MR: Mrs. Evensong–that is, the faux Mrs. Evensong–gets to have her very own adventure with a hot Scot. She lays a trap for the man responsible for said hot Scot's wife's death, and almost winds up joining her!
MJP: What else is stirring in that creative imagination of yours?  
MR: My editor has what I hope will be Ladies Unlaced #3 on her desk, featuring an unconventional artist and the secretary who's pressed into becoming his temporary governess (all arranged by the Evensong Agency, of course). In November, I'm in an anthology with five other writers, Snowbound for Christmas. I challenged myself to write a contemporary novella, but I couldn't help making the hero an English viscount. Some habits are hard to break. 🙂
MJP: I understand perfectly—when I wrote a western novella called “Mad, Bad, and Dangerous to Know,” I made the hero a gamblin’, amblin’ younger son from England.  <G>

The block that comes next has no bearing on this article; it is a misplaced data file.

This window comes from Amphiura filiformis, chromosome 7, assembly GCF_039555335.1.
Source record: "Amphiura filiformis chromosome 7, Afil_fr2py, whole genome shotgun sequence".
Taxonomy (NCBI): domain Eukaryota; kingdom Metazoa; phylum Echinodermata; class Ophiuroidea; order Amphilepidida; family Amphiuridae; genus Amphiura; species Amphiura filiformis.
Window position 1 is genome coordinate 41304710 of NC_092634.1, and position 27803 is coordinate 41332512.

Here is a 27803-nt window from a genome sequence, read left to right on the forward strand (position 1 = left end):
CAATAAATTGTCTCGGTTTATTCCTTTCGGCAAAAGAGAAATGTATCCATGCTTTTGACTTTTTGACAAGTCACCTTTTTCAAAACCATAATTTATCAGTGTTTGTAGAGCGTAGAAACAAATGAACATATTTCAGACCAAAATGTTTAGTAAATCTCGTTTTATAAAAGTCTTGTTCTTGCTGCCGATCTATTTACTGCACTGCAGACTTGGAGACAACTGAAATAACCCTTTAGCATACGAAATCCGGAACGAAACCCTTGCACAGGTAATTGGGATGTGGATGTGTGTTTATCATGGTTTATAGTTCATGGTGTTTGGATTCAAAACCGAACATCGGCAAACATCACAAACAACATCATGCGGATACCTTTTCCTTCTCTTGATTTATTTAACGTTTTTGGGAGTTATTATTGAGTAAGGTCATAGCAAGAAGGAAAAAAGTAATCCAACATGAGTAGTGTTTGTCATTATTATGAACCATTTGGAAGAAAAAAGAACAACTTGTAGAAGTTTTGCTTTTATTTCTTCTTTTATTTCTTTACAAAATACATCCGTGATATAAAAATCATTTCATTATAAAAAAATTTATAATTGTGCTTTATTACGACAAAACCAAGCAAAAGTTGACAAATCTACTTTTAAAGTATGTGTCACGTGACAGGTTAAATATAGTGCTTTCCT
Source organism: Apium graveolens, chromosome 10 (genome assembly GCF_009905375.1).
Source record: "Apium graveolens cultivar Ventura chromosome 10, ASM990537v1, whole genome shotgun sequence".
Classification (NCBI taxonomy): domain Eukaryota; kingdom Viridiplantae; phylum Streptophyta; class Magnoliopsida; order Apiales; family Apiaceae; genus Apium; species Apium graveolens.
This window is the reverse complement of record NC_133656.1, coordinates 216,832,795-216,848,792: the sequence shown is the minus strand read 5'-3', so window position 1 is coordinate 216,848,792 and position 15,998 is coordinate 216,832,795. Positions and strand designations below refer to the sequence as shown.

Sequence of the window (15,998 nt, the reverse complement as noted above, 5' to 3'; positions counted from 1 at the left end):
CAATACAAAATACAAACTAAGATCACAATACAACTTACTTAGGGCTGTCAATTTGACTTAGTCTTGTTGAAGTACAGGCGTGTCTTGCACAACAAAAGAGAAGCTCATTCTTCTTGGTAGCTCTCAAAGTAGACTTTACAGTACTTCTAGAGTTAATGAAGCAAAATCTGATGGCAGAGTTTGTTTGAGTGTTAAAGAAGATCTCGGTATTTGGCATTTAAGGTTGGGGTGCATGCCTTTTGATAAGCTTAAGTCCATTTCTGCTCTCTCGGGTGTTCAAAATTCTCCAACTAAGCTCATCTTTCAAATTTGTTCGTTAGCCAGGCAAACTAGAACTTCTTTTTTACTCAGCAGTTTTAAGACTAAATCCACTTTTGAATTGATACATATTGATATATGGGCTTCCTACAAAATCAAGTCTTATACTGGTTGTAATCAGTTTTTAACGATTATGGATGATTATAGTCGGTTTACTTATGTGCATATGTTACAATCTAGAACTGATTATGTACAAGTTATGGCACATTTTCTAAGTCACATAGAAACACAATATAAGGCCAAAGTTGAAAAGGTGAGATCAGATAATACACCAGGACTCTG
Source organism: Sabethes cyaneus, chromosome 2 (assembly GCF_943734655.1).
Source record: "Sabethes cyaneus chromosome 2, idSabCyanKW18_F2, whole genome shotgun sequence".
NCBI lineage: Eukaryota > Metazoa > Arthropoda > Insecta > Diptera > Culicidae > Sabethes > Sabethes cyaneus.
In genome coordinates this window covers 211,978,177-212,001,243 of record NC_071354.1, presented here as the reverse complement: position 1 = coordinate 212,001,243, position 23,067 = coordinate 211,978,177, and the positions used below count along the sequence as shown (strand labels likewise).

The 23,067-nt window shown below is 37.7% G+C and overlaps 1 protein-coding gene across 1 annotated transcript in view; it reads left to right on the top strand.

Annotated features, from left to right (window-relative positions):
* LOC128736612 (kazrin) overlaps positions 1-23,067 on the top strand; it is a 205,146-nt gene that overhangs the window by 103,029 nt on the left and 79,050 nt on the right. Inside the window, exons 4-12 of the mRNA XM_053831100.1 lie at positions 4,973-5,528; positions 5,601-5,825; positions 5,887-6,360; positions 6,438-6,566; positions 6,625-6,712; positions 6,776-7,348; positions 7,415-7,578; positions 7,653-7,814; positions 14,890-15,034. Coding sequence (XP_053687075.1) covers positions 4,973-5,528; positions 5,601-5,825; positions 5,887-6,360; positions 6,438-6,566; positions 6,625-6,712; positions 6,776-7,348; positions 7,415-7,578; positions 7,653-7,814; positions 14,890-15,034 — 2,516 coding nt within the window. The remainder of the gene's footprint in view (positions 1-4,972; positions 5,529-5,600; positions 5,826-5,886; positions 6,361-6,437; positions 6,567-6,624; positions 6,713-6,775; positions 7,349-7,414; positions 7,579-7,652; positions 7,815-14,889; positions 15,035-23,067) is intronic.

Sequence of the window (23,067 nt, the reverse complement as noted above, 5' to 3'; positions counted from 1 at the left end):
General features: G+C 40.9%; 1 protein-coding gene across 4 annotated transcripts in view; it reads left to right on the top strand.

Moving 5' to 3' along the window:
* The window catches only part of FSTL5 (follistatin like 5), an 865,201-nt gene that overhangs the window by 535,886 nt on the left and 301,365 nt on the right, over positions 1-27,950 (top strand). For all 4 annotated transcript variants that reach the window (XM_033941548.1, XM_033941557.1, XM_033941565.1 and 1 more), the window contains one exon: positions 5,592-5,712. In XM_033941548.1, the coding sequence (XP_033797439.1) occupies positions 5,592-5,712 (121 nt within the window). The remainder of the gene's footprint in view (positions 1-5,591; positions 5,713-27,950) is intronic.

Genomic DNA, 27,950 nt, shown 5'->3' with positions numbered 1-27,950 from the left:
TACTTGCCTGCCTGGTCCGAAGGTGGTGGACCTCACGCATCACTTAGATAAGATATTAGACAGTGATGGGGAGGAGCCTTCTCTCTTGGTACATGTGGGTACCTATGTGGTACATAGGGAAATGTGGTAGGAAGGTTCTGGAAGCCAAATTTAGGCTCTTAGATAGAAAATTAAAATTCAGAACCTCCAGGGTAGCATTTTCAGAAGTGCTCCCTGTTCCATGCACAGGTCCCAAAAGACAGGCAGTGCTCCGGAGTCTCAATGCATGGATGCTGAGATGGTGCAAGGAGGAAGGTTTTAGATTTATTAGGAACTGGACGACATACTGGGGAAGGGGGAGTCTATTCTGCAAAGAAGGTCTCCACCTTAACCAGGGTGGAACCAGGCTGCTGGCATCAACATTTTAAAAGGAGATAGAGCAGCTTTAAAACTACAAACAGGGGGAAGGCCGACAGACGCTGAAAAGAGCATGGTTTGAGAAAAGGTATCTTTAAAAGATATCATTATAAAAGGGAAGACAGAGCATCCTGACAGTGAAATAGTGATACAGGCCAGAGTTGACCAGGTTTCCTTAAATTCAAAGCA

MR: Thanks so much for having me blog with you all. Another dream come true!
Inthearmsoftheheiress-270x405MJP: Thanks for joining us, Maggie!  I look forward to more Unlaced Ladies. <G> 

Maggie will be giving away a copy of In the Arms of the Heiress, or any other book from her backlist to one commenter between now and midnight Tuesday.

So–what do you think about historical romances set in the 20th century?  Do you like the idea?  Are there other periods you'd like to see used?  And are automobiles an improvement over carriages? <G>

Another Wedding of the Century

Cat 243 Dover by Mary Jo

No, the title of this blog has nothing to do with that fancy shindig at Westminster Abbey last month.  I blush to admit that it’s still another release with my name on it. 

I’ve never had a busier publishing spring:

March—Dark Mirror, a new YA paranormal
April—The Bargain, a reissued Regency historical
May—Nowhere Near Respectable, a new Regency historical

And now for June:

The Wedding of the Century.